Queensland’s attractiveness as an investment destination for mining has dropped out of the global top 10 according to a report from Canada’s Fraser Institute.
Queensland Resources Council (QRC) chief executive Ian Macfarlane said the clear message was that global investors had marked Queensland down because of policy uncertainty.
“Investors don’t like surprises, which is why the sector is always talking about the need for policy certainty”, said Mr Macfarlane.
“The Queensland Government needs to be aware investors are watching every potential change in policy as having a direct impact on the investment profile of the State.
“The clear challenge in the year ahead is to deliver policy certainty that investors expect. A stable regulatory environment is the only way to see Queensland recognised as the best mining jurisdiction in the world.”
The Fraser Institute survey of mining executives rates 91 jurisdictions around the world based on their geologic attractiveness for minerals and metals and the extent to which government policies encourage or deter exploration and investment.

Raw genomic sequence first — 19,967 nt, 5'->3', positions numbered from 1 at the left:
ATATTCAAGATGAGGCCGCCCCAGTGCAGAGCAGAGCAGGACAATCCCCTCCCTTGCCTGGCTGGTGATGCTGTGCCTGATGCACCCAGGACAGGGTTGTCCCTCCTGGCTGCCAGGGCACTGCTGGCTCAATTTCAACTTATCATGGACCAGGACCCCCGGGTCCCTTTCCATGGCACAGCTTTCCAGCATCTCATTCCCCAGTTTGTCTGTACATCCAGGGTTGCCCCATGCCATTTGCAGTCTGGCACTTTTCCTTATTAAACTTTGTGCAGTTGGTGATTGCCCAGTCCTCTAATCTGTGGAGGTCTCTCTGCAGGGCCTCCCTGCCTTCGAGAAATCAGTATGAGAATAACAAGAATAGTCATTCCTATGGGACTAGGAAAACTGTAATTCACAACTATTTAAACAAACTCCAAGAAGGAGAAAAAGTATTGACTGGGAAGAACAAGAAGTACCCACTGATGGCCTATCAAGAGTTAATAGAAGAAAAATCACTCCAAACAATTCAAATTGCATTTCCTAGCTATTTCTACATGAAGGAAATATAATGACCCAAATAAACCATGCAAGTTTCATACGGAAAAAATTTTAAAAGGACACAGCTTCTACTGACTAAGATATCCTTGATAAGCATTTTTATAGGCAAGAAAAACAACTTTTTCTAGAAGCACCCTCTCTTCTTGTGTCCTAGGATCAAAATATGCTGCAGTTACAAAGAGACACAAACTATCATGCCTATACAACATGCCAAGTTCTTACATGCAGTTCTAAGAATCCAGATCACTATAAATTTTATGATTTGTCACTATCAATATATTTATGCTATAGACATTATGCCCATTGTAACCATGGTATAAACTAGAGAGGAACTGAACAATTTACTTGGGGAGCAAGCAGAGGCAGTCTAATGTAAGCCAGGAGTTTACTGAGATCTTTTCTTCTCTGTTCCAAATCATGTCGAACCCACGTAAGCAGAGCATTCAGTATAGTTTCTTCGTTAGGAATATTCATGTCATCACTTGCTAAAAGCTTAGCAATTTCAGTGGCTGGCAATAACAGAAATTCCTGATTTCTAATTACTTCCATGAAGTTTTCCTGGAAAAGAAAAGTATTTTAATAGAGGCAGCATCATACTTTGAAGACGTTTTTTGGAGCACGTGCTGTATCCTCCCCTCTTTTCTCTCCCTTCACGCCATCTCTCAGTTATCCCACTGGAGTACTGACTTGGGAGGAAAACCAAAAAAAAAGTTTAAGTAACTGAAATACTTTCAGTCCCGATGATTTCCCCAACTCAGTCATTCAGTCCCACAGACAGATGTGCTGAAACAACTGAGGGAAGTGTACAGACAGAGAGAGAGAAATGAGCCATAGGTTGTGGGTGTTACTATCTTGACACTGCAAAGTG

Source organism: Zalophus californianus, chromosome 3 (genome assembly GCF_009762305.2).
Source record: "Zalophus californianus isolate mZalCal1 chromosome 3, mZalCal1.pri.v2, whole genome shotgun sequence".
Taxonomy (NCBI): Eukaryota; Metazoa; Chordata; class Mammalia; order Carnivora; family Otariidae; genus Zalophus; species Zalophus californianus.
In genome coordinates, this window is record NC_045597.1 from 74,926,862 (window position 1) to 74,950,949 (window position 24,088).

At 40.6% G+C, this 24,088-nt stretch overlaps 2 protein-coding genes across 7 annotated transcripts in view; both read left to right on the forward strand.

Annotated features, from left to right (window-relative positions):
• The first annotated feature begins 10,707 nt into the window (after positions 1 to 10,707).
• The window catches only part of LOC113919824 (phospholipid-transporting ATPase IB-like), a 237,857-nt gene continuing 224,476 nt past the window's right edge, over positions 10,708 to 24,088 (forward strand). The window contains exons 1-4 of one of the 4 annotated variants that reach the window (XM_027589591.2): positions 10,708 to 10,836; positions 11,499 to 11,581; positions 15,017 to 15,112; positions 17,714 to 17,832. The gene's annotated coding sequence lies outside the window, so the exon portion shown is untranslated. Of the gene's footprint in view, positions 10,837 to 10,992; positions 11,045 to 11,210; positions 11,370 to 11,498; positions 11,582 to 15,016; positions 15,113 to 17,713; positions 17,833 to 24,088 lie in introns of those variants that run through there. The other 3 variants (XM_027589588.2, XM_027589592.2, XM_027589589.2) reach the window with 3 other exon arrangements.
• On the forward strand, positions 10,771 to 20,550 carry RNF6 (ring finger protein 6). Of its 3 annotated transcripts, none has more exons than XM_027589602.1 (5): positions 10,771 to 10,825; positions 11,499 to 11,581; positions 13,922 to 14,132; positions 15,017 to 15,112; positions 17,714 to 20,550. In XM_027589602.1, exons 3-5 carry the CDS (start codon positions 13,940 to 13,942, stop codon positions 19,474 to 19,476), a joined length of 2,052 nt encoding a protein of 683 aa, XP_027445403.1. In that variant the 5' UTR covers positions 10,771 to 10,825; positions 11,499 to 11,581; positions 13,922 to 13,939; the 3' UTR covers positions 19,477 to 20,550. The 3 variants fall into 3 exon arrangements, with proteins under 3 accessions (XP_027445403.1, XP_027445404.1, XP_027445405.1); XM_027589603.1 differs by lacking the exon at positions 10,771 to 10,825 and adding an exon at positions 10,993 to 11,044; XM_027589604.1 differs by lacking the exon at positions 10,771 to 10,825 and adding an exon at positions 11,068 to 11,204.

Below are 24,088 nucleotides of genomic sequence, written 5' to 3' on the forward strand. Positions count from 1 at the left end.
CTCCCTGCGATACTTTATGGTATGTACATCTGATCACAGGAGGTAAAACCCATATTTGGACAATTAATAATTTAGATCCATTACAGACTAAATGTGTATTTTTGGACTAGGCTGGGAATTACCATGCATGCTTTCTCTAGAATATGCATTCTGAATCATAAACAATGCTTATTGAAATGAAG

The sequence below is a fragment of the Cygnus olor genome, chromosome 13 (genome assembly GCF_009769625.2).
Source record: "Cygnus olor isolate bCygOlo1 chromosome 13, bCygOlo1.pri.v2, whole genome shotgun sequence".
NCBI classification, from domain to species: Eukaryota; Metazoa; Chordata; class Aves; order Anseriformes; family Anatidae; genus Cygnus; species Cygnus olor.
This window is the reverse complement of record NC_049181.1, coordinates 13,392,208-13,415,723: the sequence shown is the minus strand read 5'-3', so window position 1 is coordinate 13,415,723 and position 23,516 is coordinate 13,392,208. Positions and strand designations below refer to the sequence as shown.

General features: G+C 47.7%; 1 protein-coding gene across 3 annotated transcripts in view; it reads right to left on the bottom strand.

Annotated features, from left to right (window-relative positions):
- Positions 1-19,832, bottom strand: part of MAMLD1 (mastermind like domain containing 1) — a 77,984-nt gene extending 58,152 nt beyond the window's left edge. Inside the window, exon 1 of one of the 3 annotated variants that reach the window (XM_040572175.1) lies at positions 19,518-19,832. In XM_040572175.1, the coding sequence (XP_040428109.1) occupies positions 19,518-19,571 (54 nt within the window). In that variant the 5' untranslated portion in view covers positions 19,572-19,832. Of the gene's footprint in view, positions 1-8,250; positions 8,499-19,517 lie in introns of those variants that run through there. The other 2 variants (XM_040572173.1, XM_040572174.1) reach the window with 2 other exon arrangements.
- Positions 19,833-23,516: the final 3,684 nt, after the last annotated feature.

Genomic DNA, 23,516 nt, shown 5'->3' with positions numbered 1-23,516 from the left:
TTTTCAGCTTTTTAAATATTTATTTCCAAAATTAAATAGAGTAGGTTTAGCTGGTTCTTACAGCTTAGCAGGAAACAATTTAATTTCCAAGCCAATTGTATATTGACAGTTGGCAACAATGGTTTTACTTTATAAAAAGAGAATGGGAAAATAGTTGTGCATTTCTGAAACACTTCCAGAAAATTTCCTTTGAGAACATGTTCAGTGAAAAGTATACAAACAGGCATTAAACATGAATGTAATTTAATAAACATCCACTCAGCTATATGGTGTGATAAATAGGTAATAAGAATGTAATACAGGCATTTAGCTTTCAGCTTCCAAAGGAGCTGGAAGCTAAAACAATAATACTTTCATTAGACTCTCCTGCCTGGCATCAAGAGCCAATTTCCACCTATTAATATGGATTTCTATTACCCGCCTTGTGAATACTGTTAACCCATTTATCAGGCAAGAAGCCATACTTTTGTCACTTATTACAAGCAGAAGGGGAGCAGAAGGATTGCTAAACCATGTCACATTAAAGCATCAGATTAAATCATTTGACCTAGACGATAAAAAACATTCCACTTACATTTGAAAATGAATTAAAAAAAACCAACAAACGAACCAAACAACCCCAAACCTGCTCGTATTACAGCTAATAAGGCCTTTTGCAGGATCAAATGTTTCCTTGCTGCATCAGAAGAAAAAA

As a whole, Australia—which ranked as the most attractive region overall last year— has fallen to second this year after Canada. The U.S. was rated the third most attractive region overall, followed by Europe.
The Fraser Institute said every Australian jurisdiction had received lower scores on policy this year, indicating increasingly unattractive government regulations across the country.
Western Australia ranked 5th overall, followed by Queensland (12) and South Australia (14).
On a positive note, Queensland continued to receive recognition for its quality mineral deposits moving up one spot to number three in the world —leapfrogging WA to become Australia’s most geologically prospective jurisdiction.
“Queensland’s geological assets are globally well known, with one of the richest and diverse mineral provinces in the world, including the North West Minerals Province, bauxite across Cape York and some of the best quality coal,” Mr Macfarlane said.
“We have the geology the world wants, investors just need to see a steady hand on the policy leaver.”
Read the full survey results here